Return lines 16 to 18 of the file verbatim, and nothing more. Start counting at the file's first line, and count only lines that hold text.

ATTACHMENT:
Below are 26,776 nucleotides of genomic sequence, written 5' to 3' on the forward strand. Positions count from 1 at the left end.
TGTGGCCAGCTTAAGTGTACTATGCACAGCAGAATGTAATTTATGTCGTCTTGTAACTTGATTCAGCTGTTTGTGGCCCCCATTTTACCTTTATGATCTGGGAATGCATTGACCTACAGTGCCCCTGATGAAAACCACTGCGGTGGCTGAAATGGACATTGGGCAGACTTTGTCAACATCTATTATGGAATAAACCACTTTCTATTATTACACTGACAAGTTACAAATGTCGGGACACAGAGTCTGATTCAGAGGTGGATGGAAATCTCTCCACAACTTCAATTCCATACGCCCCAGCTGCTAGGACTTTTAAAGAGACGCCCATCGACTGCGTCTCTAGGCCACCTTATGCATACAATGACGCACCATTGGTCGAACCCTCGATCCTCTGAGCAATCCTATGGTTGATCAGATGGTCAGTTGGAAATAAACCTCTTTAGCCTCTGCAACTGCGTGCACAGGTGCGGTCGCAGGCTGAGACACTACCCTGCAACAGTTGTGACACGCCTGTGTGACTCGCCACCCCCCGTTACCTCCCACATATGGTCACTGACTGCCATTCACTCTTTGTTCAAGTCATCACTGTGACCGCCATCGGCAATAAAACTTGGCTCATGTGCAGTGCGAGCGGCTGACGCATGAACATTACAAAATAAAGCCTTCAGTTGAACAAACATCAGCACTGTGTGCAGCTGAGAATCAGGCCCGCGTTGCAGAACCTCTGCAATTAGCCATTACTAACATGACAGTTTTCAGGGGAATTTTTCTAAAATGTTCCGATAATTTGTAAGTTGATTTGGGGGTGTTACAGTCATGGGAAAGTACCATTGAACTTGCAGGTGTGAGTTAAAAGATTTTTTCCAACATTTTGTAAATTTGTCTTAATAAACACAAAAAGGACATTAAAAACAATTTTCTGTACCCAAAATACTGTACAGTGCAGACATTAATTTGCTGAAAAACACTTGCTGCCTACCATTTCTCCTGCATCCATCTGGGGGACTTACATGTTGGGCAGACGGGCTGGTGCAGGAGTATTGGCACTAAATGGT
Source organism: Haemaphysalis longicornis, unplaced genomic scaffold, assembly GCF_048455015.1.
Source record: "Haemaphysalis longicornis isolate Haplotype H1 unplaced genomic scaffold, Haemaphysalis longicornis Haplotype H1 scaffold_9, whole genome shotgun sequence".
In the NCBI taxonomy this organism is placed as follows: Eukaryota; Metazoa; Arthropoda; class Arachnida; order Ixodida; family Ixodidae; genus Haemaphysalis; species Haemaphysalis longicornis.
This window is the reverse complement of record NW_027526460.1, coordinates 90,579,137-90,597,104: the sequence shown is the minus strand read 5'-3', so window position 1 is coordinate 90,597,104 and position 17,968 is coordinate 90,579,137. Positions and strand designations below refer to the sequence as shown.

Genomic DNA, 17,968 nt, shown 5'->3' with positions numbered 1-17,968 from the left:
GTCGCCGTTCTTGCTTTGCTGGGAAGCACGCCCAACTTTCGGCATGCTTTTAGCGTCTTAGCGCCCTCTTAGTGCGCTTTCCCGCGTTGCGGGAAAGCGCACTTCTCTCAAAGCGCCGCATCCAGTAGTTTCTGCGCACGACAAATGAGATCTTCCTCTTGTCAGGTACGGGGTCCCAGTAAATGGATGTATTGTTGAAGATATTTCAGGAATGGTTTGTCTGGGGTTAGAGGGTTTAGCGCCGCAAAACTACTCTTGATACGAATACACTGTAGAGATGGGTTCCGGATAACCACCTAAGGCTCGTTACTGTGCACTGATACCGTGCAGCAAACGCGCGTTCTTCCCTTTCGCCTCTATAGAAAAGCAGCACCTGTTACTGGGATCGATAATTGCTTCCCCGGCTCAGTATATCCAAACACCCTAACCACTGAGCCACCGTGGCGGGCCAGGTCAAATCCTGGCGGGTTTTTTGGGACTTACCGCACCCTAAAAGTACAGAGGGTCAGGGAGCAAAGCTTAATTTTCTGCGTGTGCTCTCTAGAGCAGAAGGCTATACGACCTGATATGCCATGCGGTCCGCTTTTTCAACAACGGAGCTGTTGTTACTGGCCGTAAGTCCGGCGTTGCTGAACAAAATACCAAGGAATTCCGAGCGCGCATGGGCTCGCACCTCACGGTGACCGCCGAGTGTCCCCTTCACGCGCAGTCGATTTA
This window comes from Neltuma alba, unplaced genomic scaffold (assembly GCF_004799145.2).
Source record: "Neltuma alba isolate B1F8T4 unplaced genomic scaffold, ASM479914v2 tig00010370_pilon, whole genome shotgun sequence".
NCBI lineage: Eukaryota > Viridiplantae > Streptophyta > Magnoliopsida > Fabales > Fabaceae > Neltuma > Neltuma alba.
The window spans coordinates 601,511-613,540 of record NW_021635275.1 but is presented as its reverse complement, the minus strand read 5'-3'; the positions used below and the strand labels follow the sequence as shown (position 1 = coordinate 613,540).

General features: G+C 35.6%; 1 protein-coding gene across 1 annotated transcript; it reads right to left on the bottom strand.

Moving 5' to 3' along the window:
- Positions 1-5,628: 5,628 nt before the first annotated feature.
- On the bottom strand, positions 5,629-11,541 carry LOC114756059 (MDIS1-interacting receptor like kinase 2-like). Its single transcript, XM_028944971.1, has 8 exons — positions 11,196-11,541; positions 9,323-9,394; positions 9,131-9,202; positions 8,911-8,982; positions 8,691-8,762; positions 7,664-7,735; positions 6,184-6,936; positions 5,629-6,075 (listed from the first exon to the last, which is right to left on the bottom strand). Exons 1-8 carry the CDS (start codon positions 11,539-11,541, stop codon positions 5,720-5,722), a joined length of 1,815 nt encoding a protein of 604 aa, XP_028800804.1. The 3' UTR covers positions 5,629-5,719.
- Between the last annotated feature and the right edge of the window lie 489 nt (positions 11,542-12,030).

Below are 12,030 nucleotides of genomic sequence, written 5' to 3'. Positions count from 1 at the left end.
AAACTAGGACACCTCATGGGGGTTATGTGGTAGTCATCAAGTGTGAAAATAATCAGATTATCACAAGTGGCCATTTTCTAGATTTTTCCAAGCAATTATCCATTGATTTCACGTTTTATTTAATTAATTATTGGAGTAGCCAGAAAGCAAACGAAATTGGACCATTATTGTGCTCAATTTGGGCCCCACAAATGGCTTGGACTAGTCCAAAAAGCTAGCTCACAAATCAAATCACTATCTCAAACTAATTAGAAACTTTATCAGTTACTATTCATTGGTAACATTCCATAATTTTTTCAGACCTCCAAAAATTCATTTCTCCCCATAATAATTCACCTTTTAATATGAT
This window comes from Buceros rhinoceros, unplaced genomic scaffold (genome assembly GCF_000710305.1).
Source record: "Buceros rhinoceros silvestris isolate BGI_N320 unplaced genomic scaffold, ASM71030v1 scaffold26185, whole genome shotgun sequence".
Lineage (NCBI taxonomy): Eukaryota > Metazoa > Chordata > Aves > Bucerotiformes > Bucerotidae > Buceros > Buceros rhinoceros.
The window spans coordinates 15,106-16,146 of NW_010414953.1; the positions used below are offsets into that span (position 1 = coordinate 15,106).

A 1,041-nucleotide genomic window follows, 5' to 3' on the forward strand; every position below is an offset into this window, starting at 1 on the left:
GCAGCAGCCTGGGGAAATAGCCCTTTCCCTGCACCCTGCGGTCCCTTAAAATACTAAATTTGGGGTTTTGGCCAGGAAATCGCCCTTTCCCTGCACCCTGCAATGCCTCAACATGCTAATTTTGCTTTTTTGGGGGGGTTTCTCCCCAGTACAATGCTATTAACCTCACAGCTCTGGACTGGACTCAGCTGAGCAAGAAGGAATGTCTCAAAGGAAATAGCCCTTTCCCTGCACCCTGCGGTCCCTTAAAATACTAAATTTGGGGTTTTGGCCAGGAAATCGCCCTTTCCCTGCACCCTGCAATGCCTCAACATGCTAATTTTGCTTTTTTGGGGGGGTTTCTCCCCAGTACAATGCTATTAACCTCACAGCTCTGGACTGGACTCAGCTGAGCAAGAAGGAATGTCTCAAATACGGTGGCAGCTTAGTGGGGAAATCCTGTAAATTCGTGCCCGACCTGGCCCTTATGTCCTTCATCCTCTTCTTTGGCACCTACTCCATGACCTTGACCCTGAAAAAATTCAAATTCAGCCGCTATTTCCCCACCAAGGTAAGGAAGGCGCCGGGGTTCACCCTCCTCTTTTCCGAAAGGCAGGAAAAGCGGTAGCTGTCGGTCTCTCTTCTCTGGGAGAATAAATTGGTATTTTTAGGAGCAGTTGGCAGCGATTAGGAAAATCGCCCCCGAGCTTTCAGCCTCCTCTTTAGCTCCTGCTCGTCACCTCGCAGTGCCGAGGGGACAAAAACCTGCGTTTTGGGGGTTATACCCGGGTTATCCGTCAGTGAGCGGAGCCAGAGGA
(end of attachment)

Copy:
- On the bottom strand, positions 5,629-11,541 carry LOC114756059 (MDIS1-interacting receptor like kinase 2-like). Its single transcript, XM_028944971.1, has 8 exons — positions 11,196-11,541; positions 9,323-9,394; positions 9,131-9,202; positions 8,911-8,982; positions 8,691-8,762; positions 7,664-7,735; positions 6,184-6,936; positions 5,629-6,075 (listed from the first exon to the last, which is right to left on the bottom strand). Exons 1-8 carry the CDS (start codon positions 11,539-11,541, stop codon positions 5,720-5,722), a joined length of 1,815 nt encoding a protein of 604 aa, XP_028800804.1. The 3' UTR covers positions 5,629-5,719.
- Between the last annotated feature and the right edge of the window lie 489 nt (positions 11,542-12,030).

Below are 12,030 nucleotides of genomic sequence, written 5' to 3'. Positions count from 1 at the left end.